MANILA, Philippines?Although marooned in their homes by floodwaters dumped by Tropical Storm ?Ondoy? (international code name: Ketsana), many Metro Manila residents still found the means to help strangers and neighbors stuck in traffic or perched on rooftops by turning to social networking sites on the Internet.
Residents posted alternate routes weary commuters could take to avoid the floods, emergency lines to call for rescue and the addresses of families in need of urgent assistance as communication line and power outages engulfed a large swath of the metropolis on Saturday, making it hard for calls for help to get through.
On the hugely popular social networking site Facebook, the majority of the users? status updates?a feature in which users talk about their current state of mind or recent activity?carried government hotlines people can call for rubber boats and dump trucks.
Others posted locations of either an acquaintance or a friend?s neighbor waiting for hours to be saved, mobilizing other users in their network who have easier access to government rescue to ask for help.
About to give birth
Angelica Hefti, a regular Facebook user, re-posted a status message from a certain Cynthia Ras who was alerting rescue teams about a pregnant woman about to give birth. The woman was stranded in a village in Cainta, Rizal.
Through her account, Hefti also called for help for her relatives yet to be rescued Sunday on the North Luzon Expressway. She said her relatives had been stuck in the car for almost 20 hours with no food and water.
Carmela Almonte stayed on Facebook almost all day on Saturday offering her services as a ?switchboard operator? to friends who had no cell phone signal and in need of assistance.
With communication lines down or mobile phones dead, others used Facebook to inform families, relatives and friends that they were either stuck in their offices or in schools but were safe.
Flood victims in Marikina
At tweetfeed.com, bloggers put up a discussion thread solely for flood victims in Marikina. Some of them drove to the city to offer help while others assisted in connecting stranded residents with rescue teams.
?Driving off to Marikina. Let?s see how we can help,? Francis Dadole wrote at 2:22 a.m. Sunday.
A minute earlier, Juan Miguel Lago posted an urgent message: ?Evacuate MARICRIS VALMORES and family at 8 Libya St. Marikina Green Heights Subd. Nangka, Marikina Contact number: 09159001562.?
At about the same time, Eric Calderon said he had just gone back from Marikina. He wrote: ?Distributed food & clothes to refugees stuck in our hospital. ER was filled to the brim w/ people with foot injuries.?
On Twitter, a micro-blogging site, maps were made available on the site of areas in the capital where stranded residents have yet to be rescued.
Someone tweeted for more help for residents ?still trapped? in Provident Villages, Marikina.
UST students trapped
At the University of Santo Tomas in Manila, around 3,000 students, teachers and employees were trapped on campus beginning Saturday morning.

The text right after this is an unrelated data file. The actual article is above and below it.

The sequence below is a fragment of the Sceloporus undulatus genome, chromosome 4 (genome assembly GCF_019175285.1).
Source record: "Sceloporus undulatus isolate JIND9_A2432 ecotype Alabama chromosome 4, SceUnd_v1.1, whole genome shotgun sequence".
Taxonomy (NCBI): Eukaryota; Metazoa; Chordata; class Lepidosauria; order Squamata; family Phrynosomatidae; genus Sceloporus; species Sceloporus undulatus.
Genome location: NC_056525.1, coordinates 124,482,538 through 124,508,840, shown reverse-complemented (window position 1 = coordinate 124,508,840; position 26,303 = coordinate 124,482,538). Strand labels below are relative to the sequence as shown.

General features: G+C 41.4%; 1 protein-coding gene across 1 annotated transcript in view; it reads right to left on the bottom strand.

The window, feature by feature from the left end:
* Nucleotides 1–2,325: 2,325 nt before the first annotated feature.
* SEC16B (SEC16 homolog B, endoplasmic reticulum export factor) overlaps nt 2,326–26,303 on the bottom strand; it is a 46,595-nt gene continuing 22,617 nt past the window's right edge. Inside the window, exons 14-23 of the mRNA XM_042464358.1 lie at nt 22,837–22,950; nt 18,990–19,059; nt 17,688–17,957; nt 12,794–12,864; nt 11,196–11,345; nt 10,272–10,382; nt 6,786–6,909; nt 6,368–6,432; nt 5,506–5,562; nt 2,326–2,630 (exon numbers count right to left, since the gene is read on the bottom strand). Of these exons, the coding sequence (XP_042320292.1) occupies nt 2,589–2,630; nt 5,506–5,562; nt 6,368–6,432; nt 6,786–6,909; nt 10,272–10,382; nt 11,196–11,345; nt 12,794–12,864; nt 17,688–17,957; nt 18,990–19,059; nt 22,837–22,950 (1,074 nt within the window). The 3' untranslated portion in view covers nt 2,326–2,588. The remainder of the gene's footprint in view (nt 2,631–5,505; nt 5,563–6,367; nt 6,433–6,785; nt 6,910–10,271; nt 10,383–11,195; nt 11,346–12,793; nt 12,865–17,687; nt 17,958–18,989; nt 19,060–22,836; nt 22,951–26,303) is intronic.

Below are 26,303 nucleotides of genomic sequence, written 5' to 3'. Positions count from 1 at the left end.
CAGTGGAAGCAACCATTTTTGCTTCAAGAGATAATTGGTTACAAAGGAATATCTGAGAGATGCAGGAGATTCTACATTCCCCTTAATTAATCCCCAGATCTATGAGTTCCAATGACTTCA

Many of them kept contact with family and friends outside through social networking sites, such as Twitter and Plurk.
Waist-deep waters surrounded the school, submerging several cars and flooding establishments in the vicinity.
Kay Reyes posted on Facebook an earlier notice from a friend who said that she had just stepped out from her office on Shaw Boulevard-Pioneer and that the roads there were clear of traffic and floodwaters.
?This might help some of our friends in the area...I just cut and pasted this from my friend in Manila,? she said on her status message.
Defense Secretary Gilbert Teodoro Jr., head of the National Disaster Coordinating Council, gave frequent tweets or posts of numbers residents could call for help.
One advisory that Teodoro gave was of Petron and San Miguel Corp. lending choppers to whisk off stranded residents from rooftops. He also enumerated drop-off points for relief goods.
On the Barrio Siete website, a blogger called on fellow ?bloggers, readers and lurkers? to send in donations through the Philippine National Red Cross.
As of Sunday, the site was able to raise $170 from Philadelphia, Texas and Ohio in the United States.
?It breaks our heart seeing all these images and watching the videos coming from Manila?the wrath and devastation not only to properties but also to the lives of our fellow Filipinos,? the blogger wrote.
Other websites, such as Pedestrian Observer and Filipino Voices, showed how the public could send donations to the Red Cross and contact local rescue units.
?It is during times like these when we realize how powerful social media can be in the absence of conventional networks,? Jayvee Hernandez wrote on The Blog Herald.
Despite the devastation, Royce Roy of San Francisco, California, posted a message of optimism to his compatriots back home.
?The Philippines shall rise again from Typhoon Ondoy, a better and brighter country! God Bless my motherland!? he wrote.